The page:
Considering A Brownfield Site For A New Warehouse? Here’s How To Be Protected From Liability
The explosion of e-commerce during the pandemic has had a major impact on the $245B-plus global warehouse industry. Companies are in desperate need of last-mile logistics space to ensure their customers get online orders quickly, and investors are also eager to get in on the industrial boom.
Presently, there isn't enough supply to keep up with the demand. The U.S. continues to face a severe shortage of warehouse space, with a need for an additional 1B SF by 2025, according to JLL. This has forced businesses to think creatively about where and how to acquire new warehouses, with some even considering sites they would normally overlook due to potential environmental and legal concerns.
One example of such a location could be a brownfield site — a property that can be redeveloped or repurposed, but comes with a history of pollutants and contaminants. However, acquiring a brownfield site means they might be taking on more than just property. They could also be inheriting liability for pre-existing environmental contamination on the site from former industrial uses.
According to Chris Alviggi, managing director of NFP, an insurance and benefits coverage company, investors and businesses may be interested in building on these former industrial sites because of their location near transportation hubs.
“Some areas don’t have an abundance of available land on which to build warehousing,” Alviggi said. “Investors appear to be willing to take on the environmental risks that come with the property to gain access to the market.”
Alviggi said that although buyers must take steps to remediate these sites and mitigate risks themselves, the process would usually be costly and they would not receive additional protections should a worst-case scenario occur. One example would include a lawsuit from a legacy worker employed at the seller’s location, who developed an illness with origins that could be traced from their employment at the site and is not eligible to receive traditional workers’ compensation benefits.
He said that when purchasing a site, many buyers also consider buying environmental insurance to protect themselves against potential environmental liabilities down the line.
“A company wants to make sure that their reputation remains intact when they invest in an asset,” Alviggi said. “A third-party lawsuit resulting in unexpected legal defense expenses and potential indemnity payments could diminish asset profitability. Environmental insurance can provide a hedge against future environmental losses.”
Alviggi said that pollution legal liability insurance, in particular, can offer protection for buildings that pose a potential environmental danger.
Before obtaining insurance, he said, the buyer would need to commission an environmental site assessment. This is performed by a licensed third party that surveys both the site’s current condition and its history through a search of titles, past fines and other relevant information that could bring red flags to light. An attorney specializing in environmental law will then review the study.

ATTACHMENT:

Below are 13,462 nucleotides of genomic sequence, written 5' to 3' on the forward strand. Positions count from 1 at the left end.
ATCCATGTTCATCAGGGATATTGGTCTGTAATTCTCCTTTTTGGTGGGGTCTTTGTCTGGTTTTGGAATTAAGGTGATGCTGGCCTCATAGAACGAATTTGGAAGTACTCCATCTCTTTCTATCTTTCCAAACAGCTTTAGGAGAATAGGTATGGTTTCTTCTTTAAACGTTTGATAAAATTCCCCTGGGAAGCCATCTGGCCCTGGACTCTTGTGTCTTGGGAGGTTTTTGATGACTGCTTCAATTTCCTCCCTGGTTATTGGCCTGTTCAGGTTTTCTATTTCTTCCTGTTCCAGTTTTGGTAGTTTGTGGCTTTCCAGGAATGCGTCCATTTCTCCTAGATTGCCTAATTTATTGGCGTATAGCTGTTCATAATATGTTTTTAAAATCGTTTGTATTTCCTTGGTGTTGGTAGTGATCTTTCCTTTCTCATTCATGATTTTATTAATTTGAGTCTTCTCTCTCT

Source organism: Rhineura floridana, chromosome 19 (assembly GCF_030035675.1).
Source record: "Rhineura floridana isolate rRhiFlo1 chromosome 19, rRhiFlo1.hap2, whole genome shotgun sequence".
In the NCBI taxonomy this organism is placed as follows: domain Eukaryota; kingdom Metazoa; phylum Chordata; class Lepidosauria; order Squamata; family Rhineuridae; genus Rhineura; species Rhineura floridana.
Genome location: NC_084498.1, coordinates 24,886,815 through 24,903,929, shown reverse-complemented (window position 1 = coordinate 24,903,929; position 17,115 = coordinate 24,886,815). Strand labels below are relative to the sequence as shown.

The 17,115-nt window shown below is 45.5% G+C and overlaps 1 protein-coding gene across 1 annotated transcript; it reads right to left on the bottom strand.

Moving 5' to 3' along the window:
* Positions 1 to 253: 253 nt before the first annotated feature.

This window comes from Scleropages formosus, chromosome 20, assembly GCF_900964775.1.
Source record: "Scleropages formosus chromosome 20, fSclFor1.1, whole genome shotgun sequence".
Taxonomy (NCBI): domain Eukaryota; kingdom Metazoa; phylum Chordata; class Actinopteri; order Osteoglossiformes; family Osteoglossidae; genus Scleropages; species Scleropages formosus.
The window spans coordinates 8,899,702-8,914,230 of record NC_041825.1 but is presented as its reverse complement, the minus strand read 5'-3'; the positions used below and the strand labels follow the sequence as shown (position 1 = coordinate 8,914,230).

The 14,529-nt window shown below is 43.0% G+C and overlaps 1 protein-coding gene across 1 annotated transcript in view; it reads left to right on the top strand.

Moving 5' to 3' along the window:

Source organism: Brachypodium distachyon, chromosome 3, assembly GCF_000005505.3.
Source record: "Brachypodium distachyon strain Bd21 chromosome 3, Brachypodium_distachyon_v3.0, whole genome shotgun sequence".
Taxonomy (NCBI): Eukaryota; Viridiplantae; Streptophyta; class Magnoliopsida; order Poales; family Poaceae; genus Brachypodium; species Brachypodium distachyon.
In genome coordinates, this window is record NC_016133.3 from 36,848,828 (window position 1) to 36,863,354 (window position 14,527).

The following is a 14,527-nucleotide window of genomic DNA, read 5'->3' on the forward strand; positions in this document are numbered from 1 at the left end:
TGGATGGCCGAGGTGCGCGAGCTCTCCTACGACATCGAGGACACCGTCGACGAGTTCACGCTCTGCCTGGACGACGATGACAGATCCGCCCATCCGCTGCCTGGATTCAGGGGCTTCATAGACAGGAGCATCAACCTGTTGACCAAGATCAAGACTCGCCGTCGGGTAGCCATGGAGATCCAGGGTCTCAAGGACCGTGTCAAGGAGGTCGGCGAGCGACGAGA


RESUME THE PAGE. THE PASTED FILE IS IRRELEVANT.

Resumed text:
“We need to know what we’re underwriting against,” Alviggi said. “What’s the plan there? What’s in the ground? To what extent does the site have to be remediated, and at what cost? And most importantly, are there any opportunities for indemnification from the entities that caused the contamination to exist?”
Alviggi said that while a client can do their due diligence and request additional testing, most often, the testing can only be done after the deal is closed. This holds especially true in hot real estate markets. Once the assessment is complete, a purchase agreement is finalized to clarify any legal obligations of the buyer and seller, and to indicate responsibility and indemnity for liabilities created from known or unknown contamination.
“Real estate investors should look to leverage the environmental insurance against indemnification obligations,” Alviggi said. “Doing so makes the deal between the buyer and seller go much smoother.”
Alviggi said that once the deal closes, environmental insurance can be obtained, which provides an additional layer of protection for the stakeholders. Once approvals are attained and redevelopment commences, this insurance provides a potential funding source for newly discovered contamination and third-party liabilities that arise from ownership interests.
Alviggi said that purchasers who want to protect themselves from environmental liabilities need to fully understand the site’s history and retain appropriate professionals to guide them through the acquisition process. This includes an environmental and land use legal team, an environmental and geotech engineer and an insurance professional. Working in tandem affords insurance professionals the best opportunity to craft coverage around expected remedial costs and contractually assumed liabilities.
“Anybody can sell insurance, but being a true adviser and consultant means providing value to clients and their deal team during complicated real estate transactions,” Alviggi said.
This article was produced in collaboration between NFP and Studio B. Bisnow news staff was not involved in the production of this content.
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